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41 Terms
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pork barrel spending
legislation that directs specific funds to projects within districts or states
trading of votes on legislation by members of Congress to get their earmarks passed into legislation
the effort by Congress, through hearings, investigations, and other techniques, to exercise control over the activities of executive agencies
a body of voters in a specified area who elect a representative to a legislative body.
the process of allotting congressional seats to each state according to its proportion of the population, following the decennial census
states' redrawing of boundaries of electoral districts following each census
the intentional use of redistricting to benefit a specific interest or group of voters
partisan gerrymandering
drawing of district boundaries into strange shapes to benefit a political party
majority-minorty districts
districts were the majority of people are from a minority group
the uneven distribution of the population among legislative districts
being already in office as opposed to running for the first
incumbency advantage
institutional advantages held by those already in office who are trying to fend off challengers in an election
Speaker of the house
the leader of the House of Representatives, chosen by an election of its members
Political Action Committee
an organization that raises money for candidates and campaigns
House majority leader
the person who is the second in command of the House of Representitives
a member of Congress, chosen by their party members, whose job is to ensure party unity and discipline
minority leader
the head of the party with the second highest number of seat in Congress, chosen by the party's members
Senate majority leader
the person who has the most power in the Senate and is the head of the party with the most seats
Committee chair
leader of a congressional committee who has authority over the committee's agenda
Discharge petition
a motion filed by a member of Congress to move a bill out of committee and onto the floor of the House of Representatives for a vote
House Rules Committee
a powerful committee that determines when a bill will be subject to debate and vote on the House floor, how long the debate will last, and whether amendments will be allowed on the floor
Committee of the Whole
consists of all members of the House and meets in the House chamber but is governed by different rules, making it easier to consider complex and controversial legislation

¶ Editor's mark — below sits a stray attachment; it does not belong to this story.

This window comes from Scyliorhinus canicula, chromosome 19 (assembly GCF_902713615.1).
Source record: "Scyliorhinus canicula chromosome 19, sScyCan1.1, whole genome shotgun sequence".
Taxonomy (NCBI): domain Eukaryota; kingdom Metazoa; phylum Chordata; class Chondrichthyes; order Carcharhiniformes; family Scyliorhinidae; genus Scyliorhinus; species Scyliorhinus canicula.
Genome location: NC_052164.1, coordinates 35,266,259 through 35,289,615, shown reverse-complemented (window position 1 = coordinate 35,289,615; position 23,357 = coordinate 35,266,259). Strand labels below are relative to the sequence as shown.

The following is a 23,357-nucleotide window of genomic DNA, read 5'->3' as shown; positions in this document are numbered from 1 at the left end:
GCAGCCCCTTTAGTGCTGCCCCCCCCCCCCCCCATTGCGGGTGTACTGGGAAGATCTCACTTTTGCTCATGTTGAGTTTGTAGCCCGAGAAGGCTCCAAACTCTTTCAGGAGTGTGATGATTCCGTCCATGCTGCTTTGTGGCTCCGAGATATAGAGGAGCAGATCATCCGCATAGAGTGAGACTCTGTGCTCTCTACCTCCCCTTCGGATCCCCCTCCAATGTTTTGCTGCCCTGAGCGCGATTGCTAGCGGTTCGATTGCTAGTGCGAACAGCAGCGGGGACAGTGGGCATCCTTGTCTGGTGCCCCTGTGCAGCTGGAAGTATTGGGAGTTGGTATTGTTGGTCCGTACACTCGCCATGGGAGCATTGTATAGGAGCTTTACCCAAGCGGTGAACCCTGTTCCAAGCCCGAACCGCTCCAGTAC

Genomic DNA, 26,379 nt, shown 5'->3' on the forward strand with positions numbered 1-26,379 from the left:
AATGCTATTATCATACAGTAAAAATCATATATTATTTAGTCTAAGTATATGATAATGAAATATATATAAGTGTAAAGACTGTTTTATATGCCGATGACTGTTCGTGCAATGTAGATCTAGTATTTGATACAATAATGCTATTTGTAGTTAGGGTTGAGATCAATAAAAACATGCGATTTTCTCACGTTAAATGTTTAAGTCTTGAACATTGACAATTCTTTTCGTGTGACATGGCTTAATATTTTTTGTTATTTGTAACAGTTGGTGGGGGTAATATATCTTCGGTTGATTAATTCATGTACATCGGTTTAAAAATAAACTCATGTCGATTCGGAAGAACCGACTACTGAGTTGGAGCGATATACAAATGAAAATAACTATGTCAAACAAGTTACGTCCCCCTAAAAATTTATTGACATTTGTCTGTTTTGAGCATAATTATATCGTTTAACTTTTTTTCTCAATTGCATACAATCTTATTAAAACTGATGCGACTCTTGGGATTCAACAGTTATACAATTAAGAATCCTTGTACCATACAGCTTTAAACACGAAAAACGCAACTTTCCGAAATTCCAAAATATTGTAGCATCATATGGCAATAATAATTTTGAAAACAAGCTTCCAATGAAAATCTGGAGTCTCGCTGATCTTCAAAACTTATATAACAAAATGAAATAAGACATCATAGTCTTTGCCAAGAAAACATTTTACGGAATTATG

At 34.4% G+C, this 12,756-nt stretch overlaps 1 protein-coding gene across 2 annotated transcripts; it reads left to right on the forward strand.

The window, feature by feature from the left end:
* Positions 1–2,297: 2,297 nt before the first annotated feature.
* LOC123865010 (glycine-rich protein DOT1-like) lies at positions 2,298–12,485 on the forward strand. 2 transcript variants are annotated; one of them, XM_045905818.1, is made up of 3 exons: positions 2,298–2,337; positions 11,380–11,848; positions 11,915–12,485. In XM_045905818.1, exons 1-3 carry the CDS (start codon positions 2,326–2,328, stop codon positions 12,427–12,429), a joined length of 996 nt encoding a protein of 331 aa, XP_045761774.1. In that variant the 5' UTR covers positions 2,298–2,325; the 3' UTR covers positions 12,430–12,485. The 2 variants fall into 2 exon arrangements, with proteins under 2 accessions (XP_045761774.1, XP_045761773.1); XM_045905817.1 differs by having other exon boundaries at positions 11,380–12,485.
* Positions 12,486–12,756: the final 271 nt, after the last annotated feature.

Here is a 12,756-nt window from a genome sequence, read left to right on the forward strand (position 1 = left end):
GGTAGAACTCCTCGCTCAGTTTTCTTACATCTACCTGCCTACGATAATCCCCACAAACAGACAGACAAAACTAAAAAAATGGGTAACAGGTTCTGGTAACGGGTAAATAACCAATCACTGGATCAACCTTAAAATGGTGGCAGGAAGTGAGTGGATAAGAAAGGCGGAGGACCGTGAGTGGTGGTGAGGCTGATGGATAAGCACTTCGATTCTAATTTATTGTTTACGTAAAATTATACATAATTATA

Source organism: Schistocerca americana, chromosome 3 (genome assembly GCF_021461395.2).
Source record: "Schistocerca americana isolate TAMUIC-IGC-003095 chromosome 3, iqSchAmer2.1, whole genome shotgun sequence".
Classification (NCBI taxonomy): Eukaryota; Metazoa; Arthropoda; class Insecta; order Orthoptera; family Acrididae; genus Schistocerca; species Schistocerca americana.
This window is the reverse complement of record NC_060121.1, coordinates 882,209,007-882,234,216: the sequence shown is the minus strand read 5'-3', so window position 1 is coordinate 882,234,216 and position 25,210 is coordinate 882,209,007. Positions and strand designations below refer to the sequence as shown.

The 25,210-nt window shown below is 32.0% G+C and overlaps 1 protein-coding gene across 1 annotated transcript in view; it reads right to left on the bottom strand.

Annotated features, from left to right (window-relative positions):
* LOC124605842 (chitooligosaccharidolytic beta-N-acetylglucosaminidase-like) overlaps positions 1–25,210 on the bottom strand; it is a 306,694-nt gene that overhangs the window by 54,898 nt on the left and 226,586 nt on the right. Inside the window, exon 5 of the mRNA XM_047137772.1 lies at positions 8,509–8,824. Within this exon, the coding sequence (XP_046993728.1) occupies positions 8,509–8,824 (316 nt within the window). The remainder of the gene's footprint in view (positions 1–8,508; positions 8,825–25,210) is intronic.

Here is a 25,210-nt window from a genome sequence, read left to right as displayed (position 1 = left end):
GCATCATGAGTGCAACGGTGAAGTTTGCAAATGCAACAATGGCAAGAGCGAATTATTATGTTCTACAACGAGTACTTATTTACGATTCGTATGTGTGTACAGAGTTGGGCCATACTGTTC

a delay placed on legislation by a senator who objects to a bill
unanimous consent agreement
an agreement in the Senate that sets the terms for consideration of a bill
a tactic through which an individual senator may use the right of unlimited debate to delay a motion or postpone action on a piece of legislation
a procedure through which senators can end debate on a bill and proceed to action, provided 60 senators agree to it
the power of a president to reject a bill passed by Congress, sending it back to the originating branch with objections
Office of Management and Budget (OMB)
the executive branch office that assists the president in setting national spending priorities
entitlement program
a program that provides benefits for those who qualify under the law, regardless of income
mandatory spending
spending required by existing laws that is "locked in" the budget
discretionary spending
spending for programs and policies at the discretion of Congress and the president
budget surplus
the amount of money remaining when the government takes in more than it spends
budget deficit
the shortfall when a government takes in less money than it spends
national debt
the total amount of money that a country's government has borrowed, by various means.
delegate role
the idea that the main duty of a member of Congress is to carry out constituents' wishes
trustee role
the idea that members of Congress should act as trustees, making decisions based on their knowledge and judgement
politico role
representation where members of Congress balance their choices with the interests of their constituents and parties in making decisions
agreement between the parties to work together in Congress to pass legislation
a slowdown or halt in Congress's ability to legislate and overcome divisions, especially those based on partisanship
divided government
control of the presidency and one or both chambers of Congress split between two major parties
Lame duck period
period at the end of a presidential term when Congress may block presidential initiatives and nominees